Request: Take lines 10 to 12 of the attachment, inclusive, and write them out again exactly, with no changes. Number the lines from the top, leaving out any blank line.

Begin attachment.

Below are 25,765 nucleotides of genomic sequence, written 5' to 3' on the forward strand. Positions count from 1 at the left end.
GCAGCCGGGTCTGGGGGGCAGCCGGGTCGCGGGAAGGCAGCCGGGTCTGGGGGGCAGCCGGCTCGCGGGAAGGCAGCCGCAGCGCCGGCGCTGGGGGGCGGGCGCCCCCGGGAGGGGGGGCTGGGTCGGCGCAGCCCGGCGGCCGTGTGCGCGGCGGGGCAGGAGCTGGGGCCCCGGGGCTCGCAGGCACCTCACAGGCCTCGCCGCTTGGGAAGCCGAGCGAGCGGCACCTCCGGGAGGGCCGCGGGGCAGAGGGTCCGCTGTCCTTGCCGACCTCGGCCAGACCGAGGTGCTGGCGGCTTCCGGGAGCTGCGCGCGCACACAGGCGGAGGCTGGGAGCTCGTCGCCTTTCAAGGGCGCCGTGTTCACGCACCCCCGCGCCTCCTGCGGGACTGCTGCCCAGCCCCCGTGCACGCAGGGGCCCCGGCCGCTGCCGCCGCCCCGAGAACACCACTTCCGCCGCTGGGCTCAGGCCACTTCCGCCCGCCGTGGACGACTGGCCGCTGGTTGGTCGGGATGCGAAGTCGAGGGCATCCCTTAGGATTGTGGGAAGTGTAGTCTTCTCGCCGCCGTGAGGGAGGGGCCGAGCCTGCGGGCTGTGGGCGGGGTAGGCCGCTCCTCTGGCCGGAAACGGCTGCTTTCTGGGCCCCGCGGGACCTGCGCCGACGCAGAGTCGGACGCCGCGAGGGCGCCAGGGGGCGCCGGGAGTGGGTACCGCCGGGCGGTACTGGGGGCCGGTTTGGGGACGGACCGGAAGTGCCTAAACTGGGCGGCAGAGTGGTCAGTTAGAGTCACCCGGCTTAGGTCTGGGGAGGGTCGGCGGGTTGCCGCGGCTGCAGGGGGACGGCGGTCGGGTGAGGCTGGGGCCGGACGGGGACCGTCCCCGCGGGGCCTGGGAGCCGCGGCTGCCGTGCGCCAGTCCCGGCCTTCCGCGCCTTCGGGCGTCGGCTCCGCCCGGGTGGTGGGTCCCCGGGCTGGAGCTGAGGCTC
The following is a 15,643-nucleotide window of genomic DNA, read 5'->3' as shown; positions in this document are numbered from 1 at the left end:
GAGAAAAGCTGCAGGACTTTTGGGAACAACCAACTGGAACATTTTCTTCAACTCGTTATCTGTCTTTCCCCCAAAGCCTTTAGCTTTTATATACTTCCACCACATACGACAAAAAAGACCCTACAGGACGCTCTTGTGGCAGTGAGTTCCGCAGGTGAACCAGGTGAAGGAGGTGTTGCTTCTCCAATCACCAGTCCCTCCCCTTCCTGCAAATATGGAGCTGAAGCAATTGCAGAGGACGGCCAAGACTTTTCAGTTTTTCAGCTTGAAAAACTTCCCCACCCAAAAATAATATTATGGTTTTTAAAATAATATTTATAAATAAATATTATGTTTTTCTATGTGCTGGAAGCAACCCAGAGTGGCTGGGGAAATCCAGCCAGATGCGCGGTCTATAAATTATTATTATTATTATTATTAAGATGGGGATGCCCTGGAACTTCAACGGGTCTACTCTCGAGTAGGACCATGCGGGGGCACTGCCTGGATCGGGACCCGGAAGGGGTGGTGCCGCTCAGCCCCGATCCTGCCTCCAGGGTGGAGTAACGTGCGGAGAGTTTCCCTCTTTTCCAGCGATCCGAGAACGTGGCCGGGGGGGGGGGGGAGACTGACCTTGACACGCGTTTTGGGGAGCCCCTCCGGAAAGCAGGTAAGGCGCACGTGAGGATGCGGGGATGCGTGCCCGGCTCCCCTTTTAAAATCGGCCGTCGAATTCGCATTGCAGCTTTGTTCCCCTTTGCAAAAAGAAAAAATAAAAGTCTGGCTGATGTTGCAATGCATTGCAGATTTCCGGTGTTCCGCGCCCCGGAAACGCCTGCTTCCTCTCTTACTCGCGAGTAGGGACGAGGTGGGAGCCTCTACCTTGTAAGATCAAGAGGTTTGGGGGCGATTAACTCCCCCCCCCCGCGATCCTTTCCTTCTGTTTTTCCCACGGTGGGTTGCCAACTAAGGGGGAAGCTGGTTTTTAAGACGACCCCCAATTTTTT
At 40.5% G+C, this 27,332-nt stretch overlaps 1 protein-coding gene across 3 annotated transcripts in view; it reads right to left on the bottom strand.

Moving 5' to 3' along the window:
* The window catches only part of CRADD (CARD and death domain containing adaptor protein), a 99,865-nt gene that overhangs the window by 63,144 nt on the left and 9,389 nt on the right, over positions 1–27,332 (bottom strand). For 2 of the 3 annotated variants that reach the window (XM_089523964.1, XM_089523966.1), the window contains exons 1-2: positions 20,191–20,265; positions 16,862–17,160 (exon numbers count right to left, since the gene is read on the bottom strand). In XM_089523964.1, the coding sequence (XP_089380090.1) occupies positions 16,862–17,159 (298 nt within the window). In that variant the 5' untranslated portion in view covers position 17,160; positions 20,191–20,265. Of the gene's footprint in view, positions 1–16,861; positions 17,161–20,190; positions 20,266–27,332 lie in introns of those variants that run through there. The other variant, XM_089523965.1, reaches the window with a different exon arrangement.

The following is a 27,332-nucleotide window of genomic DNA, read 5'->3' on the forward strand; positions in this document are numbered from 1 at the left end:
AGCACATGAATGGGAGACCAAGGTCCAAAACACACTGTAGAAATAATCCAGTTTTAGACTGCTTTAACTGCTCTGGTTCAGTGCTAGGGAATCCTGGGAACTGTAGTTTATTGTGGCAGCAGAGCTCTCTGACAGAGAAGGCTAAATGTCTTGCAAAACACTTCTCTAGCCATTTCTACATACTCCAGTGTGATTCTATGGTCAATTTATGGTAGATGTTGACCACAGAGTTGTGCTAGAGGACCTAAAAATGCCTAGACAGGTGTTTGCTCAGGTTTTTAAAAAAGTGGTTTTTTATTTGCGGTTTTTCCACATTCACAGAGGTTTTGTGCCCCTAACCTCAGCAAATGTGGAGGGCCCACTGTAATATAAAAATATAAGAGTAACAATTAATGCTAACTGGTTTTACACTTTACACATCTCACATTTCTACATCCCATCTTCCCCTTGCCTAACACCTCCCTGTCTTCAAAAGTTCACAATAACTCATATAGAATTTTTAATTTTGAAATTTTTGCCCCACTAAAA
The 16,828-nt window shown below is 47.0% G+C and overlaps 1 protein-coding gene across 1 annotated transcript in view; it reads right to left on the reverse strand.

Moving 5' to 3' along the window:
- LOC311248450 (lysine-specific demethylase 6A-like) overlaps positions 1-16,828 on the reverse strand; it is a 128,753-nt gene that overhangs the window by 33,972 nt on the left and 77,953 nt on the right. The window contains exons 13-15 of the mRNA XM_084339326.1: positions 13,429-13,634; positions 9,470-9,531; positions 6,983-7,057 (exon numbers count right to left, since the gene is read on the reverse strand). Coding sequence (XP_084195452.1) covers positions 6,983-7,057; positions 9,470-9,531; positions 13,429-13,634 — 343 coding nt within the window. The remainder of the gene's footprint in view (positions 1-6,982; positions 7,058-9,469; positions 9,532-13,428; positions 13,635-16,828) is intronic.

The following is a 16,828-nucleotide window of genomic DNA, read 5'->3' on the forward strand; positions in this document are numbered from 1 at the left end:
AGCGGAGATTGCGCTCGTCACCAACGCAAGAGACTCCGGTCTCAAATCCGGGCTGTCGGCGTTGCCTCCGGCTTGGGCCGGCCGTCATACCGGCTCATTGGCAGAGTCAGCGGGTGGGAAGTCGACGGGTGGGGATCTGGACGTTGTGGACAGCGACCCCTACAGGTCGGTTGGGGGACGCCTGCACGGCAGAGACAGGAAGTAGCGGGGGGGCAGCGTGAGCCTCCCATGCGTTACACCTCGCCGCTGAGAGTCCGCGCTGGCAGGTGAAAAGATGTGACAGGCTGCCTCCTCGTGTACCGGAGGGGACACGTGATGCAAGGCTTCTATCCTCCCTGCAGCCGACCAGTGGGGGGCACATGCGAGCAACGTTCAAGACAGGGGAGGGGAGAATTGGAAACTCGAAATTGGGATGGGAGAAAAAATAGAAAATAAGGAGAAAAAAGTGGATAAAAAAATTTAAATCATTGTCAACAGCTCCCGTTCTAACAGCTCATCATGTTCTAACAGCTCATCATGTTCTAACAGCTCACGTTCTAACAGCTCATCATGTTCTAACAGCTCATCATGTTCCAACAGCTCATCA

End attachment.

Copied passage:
The 16,828-nt window shown below is 47.0% G+C and overlaps 1 protein-coding gene across 1 annotated transcript in view; it reads right to left on the reverse strand.

Moving 5' to 3' along the window:
- LOC311248450 (lysine-specific demethylase 6A-like) overlaps positions 1-16,828 on the reverse strand; it is a 128,753-nt gene that overhangs the window by 33,972 nt on the left and 77,953 nt on the right. The window contains exons 13-15 of the mRNA XM_084339326.1: positions 13,429-13,634; positions 9,470-9,531; positions 6,983-7,057 (exon numbers count right to left, since the gene is read on the reverse strand). Coding sequence (XP_084195452.1) covers positions 6,983-7,057; positions 9,470-9,531; positions 13,429-13,634 — 343 coding nt within the window. The remainder of the gene's footprint in view (positions 1-6,982; positions 7,058-9,469; positions 9,532-13,428; positions 13,635-16,828) is intronic.